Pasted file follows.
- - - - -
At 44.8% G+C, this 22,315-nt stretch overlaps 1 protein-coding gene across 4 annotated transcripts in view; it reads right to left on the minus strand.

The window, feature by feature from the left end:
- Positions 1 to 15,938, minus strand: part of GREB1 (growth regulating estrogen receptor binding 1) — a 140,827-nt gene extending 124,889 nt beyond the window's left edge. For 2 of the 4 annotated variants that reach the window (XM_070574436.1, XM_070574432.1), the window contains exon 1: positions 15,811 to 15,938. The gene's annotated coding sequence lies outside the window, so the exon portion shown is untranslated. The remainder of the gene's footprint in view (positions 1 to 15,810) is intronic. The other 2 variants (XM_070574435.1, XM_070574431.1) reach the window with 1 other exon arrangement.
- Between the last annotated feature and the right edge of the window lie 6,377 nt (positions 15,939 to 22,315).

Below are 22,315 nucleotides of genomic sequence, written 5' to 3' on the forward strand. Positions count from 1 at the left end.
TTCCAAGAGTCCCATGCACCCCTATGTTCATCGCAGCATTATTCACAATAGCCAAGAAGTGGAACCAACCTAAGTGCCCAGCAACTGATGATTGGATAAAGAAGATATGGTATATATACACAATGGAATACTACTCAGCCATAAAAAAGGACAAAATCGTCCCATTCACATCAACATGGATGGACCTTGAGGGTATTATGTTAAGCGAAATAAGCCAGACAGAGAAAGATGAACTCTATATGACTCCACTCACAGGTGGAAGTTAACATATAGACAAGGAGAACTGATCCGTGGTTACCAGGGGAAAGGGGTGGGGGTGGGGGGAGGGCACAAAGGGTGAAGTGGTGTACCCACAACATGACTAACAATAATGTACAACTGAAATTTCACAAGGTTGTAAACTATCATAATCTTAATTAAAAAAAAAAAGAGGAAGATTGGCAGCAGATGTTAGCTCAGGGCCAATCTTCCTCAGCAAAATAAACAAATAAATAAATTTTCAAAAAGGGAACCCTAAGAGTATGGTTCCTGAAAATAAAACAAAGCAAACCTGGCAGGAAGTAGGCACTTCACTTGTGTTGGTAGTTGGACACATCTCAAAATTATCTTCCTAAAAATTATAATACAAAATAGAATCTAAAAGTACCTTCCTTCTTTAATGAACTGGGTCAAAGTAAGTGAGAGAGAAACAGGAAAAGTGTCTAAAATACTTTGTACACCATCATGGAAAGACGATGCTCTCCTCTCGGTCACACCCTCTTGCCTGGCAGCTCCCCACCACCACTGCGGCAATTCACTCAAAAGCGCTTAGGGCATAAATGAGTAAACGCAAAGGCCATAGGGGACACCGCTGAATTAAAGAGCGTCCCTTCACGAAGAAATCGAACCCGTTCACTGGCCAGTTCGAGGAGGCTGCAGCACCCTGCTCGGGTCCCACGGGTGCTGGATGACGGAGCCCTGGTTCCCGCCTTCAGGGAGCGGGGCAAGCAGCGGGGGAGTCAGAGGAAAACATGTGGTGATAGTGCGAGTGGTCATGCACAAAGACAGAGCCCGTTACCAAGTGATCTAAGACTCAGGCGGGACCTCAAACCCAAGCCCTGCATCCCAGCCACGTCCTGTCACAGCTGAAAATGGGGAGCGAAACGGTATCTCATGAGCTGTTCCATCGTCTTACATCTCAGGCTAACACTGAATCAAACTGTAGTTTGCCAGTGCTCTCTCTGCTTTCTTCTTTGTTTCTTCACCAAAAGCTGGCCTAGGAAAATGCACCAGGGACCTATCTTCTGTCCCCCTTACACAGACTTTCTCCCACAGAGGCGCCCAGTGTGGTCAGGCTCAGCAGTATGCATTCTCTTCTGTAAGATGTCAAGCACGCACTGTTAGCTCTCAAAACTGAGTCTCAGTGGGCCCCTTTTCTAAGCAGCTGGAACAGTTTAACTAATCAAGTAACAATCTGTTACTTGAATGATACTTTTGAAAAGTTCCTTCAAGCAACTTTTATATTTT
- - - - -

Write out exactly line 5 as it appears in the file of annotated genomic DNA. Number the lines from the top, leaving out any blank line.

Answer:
Below are 22,315 nucleotides of genomic sequence, written 5' to 3' on the forward strand. Positions count from 1 at the left end.